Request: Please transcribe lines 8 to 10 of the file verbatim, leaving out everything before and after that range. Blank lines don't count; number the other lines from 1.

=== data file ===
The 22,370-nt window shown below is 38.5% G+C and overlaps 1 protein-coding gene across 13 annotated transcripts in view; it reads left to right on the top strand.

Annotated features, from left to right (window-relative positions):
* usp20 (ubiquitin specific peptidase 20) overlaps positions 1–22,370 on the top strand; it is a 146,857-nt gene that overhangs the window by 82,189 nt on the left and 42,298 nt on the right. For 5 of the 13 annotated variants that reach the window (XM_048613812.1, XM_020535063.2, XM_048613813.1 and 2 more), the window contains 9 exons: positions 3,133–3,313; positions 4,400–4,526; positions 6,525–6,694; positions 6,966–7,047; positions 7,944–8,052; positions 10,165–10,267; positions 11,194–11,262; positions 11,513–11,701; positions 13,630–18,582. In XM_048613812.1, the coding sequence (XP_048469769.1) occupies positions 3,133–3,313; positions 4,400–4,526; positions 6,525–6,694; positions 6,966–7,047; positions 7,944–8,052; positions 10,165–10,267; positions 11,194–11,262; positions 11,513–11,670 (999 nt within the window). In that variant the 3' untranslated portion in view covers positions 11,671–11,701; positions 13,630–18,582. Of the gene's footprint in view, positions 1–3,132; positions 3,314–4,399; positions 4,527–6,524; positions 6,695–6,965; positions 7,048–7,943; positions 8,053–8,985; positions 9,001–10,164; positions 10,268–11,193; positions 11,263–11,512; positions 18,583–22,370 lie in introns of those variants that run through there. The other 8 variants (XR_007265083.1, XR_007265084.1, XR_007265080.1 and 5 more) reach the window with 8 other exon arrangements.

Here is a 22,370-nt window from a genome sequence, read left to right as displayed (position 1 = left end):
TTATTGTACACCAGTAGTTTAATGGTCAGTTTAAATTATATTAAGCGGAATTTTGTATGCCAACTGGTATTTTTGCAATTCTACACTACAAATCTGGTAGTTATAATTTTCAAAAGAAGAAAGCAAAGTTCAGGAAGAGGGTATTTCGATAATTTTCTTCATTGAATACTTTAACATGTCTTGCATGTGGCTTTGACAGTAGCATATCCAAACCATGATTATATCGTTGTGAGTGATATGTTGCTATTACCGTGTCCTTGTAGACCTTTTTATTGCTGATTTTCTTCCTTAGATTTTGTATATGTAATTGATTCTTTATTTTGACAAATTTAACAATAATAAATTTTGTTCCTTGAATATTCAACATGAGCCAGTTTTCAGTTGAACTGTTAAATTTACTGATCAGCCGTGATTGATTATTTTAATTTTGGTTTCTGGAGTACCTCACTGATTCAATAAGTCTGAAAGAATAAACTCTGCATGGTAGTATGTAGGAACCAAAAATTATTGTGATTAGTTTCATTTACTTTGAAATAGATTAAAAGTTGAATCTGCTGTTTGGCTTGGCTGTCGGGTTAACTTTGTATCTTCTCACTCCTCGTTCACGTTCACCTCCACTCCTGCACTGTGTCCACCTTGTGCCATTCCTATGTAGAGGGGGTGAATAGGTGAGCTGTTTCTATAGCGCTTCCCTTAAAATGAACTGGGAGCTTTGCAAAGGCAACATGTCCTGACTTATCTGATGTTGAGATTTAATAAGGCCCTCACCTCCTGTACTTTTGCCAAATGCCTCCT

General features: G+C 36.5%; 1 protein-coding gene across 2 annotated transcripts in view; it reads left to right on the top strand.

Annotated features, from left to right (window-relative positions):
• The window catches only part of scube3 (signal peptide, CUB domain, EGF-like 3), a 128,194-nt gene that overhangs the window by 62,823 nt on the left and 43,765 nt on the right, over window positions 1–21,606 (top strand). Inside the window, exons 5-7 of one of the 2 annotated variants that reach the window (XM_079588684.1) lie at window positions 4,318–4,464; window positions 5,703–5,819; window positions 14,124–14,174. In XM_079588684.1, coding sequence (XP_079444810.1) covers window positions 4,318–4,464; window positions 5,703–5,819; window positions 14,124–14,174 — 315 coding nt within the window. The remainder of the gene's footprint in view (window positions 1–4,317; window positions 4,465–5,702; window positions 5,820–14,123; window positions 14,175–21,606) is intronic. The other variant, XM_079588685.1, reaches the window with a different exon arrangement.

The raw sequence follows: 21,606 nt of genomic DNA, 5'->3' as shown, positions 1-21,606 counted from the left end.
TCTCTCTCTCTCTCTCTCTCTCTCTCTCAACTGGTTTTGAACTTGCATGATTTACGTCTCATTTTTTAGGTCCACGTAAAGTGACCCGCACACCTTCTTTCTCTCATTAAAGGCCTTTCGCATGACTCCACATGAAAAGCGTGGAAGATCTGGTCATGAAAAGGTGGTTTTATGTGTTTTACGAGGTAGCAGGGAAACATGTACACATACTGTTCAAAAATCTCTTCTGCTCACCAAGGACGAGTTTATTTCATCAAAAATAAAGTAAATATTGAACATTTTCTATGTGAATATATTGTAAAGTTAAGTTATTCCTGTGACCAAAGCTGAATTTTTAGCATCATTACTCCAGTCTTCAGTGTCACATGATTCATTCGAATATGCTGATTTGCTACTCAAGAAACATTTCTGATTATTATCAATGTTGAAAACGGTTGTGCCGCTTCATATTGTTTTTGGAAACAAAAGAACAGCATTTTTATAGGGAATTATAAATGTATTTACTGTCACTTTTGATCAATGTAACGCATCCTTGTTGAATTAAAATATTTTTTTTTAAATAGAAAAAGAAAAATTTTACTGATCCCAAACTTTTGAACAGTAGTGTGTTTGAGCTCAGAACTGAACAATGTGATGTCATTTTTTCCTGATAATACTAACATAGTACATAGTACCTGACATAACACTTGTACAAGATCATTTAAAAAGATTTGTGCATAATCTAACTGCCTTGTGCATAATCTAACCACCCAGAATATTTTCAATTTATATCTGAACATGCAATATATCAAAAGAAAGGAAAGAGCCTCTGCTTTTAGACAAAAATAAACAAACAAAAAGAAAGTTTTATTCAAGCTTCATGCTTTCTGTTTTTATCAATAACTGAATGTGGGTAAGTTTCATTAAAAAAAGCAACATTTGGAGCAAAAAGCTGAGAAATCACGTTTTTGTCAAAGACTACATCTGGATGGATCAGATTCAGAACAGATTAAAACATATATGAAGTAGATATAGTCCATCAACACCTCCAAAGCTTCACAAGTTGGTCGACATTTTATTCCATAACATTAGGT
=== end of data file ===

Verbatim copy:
• The window catches only part of scube3 (signal peptide, CUB domain, EGF-like 3), a 128,194-nt gene that overhangs the window by 62,823 nt on the left and 43,765 nt on the right, over window positions 1–21,606 (top strand). Inside the window, exons 5-7 of one of the 2 annotated variants that reach the window (XM_079588684.1) lie at window positions 4,318–4,464; window positions 5,703–5,819; window positions 14,124–14,174. In XM_079588684.1, coding sequence (XP_079444810.1) covers window positions 4,318–4,464; window positions 5,703–5,819; window positions 14,124–14,174 — 315 coding nt within the window. The remainder of the gene's footprint in view (window positions 1–4,317; window positions 4,465–5,702; window positions 5,820–14,123; window positions 14,175–21,606) is intronic. The other variant, XM_079588685.1, reaches the window with a different exon arrangement.

The raw sequence follows: 21,606 nt of genomic DNA, 5'->3' as shown, positions 1-21,606 counted from the left end.
TCTCTCTCTCTCTCTCTCTCTCTCTCTCAACTGGTTTTGAACTTGCATGATTTACGTCTCATTTTTTAGGTCCACGTAAAGTGACCCGCACACCTTCTTTCTCTCATTAAAGGCCTTTCGCATGACTCCACATGAAAAGCGTGGAAGATCTGGTCATGAAAAGGTGGTTTTATGTGTTTTACGAGGTAGCAGGGAAACATGTACACATACTGTTCAAAAATCTCTTCTGCTCACCAAGGACGAGTTTATTTCATCAAAAATAAAGTAAATATTGAACATTTTCTATGTGAATATATTGTAAAGTTAAGTTATTCCTGTGACCAAAGCTGAATTTTTAGCATCATTACTCCAGTCTTCAGTGTCACATGATTCATTCGAATATGCTGATTTGCTACTCAAGAAACATTTCTGATTATTATCAATGTTGAAAACGGTTGTGCCGCTTCATATTGTTTTTGGAAACAAAAGAACAGCATTTTTATAGGGAATTATAAATGTATTTACTGTCACTTTTGATCAATGTAACGCATCCTTGTTGAATTAAAATATTTTTTTTTAAATAGAAAAAGAAAAATTTTACTGATCCCAAACTTTTGAACAGTAGTGTGTTTGAGCTCAGAACTGAACAATGTGATGTCATTTTTTCCTGATAATACTAACATAGTACATAGTACCTGACATAACACTTGTACAAGATCATTTAAAAAGATTTGTGCATAATCTAACTGCCTTGTGCATAATCTAACCACCCAGAATATTTTCAATTTATATCTGAACATGCAATATATCAAAAGAAAGGAAAGAGCCTCTGCTTTTAGACAAAAATAAACAAACAAAAAGAAAGTTTTATTCAAGCTTCATGCTTTCTGTTTTTATCAATAACTGAATGTGGGTAAGTTTCATTAAAAAAAGCAACATTTGGAGCAAAAAGCTGAGAAATCACGTTTTTGTCAAAGACTACATCTGGATGGATCAGATTCAGAACAGATTAAAACATATATGAAGTAGATATAGTCCATCAACACCTCCAAAGCTTCACAAGTTGGTCGACATTTTATTCCATAACATTAGGT